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COMMONWEALTH PENNSYLVANIA v. LARRY SMALLS (03/18/75)

decided: March 18, 1975.

COMMONWEALTH OF PENNSYLVANIA, APPELLEE,
v.
LARRY SMALLS, APPELLANT (THREE CASES)



COUNSEL

Ricardo C. Jackson, Harold L. Randolph, Philadelphia, for appellant.

Arlen Specter, Dist. Atty., Richard A. Sprague, 1st Asst. Dist. Atty., David Richman, Asst. Dist. Atty., Chief, Appeals Div., Maxine J. Stotland, Asst. Dist. Atty., Philadelphia, for appellee.

Jones, C. J., and Eagen, O'Brien, Roberts, Pomeroy, Nix and Manderino, JJ. Manderino, J., dissents. Nix, J., took no part in the consideration or decision of this case.

Author: Eagen

[ 460 Pa. Page 438]

OPINION OF THE COURT

On July 15, 1970, Larry Smalls, the appellant herein, was convicted by a jury of aggravated robbery, burglary and murder in the first degree. Subsequently, a court en banc denied motions in arrest of judgment and/or a new trial, and a sentence of life imprisonment was imposed on the murder conviction. On the robbery and burglary convictions, terms of probation aggregating 40 years were imposed. Appeals from the probation orders were filed in the Superior Court and were later certified here. An appeal from the judgment of sentence imposed on the murder conviction was filed in this Court. The

[ 460 Pa. Page 439]

    three appeals pose the same legal issues and will be disposed of in this one opinion.

That the trial evidence was sufficient to establish beyond a reasonable doubt that Smalls committed the crimes of which he stands convicted is not now challenged. An examination of the record discloses that from uncontradicted testimony offered by the Commonwealth, the jury was warranted in finding that on June 25, 1969, Smalls and four other young men, acting in concert, robbed a retail grocery store at 5416 Westminster Avenue in Philadelphia, and during the robbery Smalls shot Roger Crudup, the proprietor, in the head and the wound caused the victim's death a few hours later.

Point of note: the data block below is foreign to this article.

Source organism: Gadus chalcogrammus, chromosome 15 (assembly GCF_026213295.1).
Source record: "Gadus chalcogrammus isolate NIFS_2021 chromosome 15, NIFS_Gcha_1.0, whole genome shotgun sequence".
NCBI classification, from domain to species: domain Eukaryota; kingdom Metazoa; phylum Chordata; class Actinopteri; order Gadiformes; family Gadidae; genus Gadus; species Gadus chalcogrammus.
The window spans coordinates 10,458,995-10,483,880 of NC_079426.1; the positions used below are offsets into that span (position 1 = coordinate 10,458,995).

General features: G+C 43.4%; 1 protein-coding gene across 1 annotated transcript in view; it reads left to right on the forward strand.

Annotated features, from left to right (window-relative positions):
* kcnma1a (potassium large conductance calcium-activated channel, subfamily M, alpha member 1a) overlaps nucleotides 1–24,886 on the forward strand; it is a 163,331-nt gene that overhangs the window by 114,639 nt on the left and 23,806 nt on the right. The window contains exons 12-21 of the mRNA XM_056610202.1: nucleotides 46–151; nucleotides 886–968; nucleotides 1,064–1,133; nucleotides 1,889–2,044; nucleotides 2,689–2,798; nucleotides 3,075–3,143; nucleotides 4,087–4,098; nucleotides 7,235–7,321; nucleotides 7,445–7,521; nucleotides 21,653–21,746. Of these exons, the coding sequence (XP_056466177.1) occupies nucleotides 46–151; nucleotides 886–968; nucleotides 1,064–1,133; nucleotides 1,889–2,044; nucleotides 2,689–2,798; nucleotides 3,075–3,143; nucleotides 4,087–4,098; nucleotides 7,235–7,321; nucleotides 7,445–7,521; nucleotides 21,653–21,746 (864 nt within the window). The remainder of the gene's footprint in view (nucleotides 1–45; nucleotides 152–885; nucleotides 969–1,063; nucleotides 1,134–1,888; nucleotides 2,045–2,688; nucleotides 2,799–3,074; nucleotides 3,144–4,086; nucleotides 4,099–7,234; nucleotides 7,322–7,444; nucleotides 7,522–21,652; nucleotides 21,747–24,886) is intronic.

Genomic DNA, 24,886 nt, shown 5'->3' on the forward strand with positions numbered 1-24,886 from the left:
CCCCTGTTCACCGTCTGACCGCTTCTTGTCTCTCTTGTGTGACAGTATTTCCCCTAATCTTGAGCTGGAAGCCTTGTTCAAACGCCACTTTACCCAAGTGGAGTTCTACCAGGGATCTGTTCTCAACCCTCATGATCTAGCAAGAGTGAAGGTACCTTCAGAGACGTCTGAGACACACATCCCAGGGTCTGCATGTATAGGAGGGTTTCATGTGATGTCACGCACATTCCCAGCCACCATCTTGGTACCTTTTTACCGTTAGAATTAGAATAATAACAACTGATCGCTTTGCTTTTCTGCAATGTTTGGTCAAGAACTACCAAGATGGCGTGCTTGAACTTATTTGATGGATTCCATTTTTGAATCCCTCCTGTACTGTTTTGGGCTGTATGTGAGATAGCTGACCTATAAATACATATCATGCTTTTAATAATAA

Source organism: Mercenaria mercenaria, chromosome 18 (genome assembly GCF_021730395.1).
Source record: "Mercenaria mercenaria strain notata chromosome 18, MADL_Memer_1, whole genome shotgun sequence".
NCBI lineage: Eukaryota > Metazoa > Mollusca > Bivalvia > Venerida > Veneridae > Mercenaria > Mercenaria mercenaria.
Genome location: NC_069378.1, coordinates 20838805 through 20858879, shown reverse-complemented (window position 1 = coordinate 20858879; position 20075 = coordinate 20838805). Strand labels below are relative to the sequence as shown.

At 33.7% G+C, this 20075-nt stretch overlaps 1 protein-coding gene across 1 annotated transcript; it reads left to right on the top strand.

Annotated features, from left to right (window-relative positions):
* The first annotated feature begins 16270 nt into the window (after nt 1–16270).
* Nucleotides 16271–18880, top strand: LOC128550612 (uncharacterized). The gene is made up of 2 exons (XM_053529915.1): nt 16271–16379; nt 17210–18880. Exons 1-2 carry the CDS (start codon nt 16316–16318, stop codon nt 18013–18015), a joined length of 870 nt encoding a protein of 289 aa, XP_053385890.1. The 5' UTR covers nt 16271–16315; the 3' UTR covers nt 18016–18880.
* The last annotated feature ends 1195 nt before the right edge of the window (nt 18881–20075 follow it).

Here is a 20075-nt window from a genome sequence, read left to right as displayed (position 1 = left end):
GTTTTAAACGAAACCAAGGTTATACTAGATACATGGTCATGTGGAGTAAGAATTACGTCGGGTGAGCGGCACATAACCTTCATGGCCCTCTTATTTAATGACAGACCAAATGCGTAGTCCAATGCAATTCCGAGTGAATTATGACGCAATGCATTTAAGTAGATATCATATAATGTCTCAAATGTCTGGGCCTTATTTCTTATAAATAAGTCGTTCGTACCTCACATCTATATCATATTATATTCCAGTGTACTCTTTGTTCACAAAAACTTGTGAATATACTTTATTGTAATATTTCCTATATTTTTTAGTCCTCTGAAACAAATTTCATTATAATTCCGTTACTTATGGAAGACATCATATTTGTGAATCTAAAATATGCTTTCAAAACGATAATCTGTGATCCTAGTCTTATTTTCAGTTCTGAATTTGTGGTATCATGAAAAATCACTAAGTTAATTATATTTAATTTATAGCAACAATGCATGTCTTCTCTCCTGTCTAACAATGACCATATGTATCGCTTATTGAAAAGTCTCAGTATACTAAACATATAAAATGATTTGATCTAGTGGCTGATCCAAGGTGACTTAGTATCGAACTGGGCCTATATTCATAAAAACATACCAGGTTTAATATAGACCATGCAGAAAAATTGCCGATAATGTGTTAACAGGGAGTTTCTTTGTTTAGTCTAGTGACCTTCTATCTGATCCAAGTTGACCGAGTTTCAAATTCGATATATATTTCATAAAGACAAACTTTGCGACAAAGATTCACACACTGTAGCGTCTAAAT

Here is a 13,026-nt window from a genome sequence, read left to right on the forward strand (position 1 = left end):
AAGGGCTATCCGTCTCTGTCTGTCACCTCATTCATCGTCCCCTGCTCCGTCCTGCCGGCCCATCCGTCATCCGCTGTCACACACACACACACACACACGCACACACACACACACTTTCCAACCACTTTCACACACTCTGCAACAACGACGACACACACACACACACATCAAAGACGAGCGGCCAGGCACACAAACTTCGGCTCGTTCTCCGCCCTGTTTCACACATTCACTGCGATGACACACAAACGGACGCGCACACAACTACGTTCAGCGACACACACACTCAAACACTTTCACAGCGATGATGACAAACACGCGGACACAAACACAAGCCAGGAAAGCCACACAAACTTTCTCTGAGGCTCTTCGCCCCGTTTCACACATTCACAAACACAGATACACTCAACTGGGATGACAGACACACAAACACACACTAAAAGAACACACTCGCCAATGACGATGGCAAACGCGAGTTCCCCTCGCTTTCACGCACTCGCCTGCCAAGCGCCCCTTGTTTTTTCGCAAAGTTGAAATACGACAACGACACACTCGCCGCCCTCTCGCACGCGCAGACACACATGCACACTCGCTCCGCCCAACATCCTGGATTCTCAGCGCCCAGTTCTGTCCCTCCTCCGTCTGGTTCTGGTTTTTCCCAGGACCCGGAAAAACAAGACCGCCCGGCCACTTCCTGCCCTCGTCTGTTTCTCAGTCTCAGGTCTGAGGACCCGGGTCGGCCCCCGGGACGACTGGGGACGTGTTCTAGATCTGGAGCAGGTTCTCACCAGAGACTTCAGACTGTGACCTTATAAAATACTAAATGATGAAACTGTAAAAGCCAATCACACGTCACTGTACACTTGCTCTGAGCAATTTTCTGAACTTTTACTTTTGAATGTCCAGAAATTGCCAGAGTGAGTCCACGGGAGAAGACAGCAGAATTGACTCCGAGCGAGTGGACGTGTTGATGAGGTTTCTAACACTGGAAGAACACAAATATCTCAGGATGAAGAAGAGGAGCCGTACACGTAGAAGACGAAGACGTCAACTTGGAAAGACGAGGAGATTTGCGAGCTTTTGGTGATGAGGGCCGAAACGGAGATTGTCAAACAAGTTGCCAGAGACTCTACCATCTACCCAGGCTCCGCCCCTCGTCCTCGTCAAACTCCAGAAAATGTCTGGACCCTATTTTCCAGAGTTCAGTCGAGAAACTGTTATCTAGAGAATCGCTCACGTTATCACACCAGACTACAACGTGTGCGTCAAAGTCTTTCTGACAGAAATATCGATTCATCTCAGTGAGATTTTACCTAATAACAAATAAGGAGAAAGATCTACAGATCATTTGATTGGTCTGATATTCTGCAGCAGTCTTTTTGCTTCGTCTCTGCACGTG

Smalls says three errors occurred in the trial process, and a new trial should be granted.

First, it is said the trial court erred in permitting the Commonwealth to introduce into evidence a typewritten confession Smalls made and signed during police custody. However, this alleged error was not properly preserved in the trial court for appellate review.

Pre-trial, Smalls attempted unsuccessfully to have this evidence suppressed and also entered an objection to its use during the trial. But, its evidentiary use was not assigned as error either in the written motion for a new trial, or during the oral argument on the new trial motion before the court en banc below. Under the circumstances, the issue will not be reviewed here. See Commonwealth v. Agie, 449 Pa. 187, 296 A.2d 741 (1972).

Next, Smalls assigns as error the evidentiary use at trial of a tape recording of his confession. The attack on this particular evidence is two-pronged: (1) it was the product of an unnecessary delay between the arrest and arraignment in violation of Rule 118 ...


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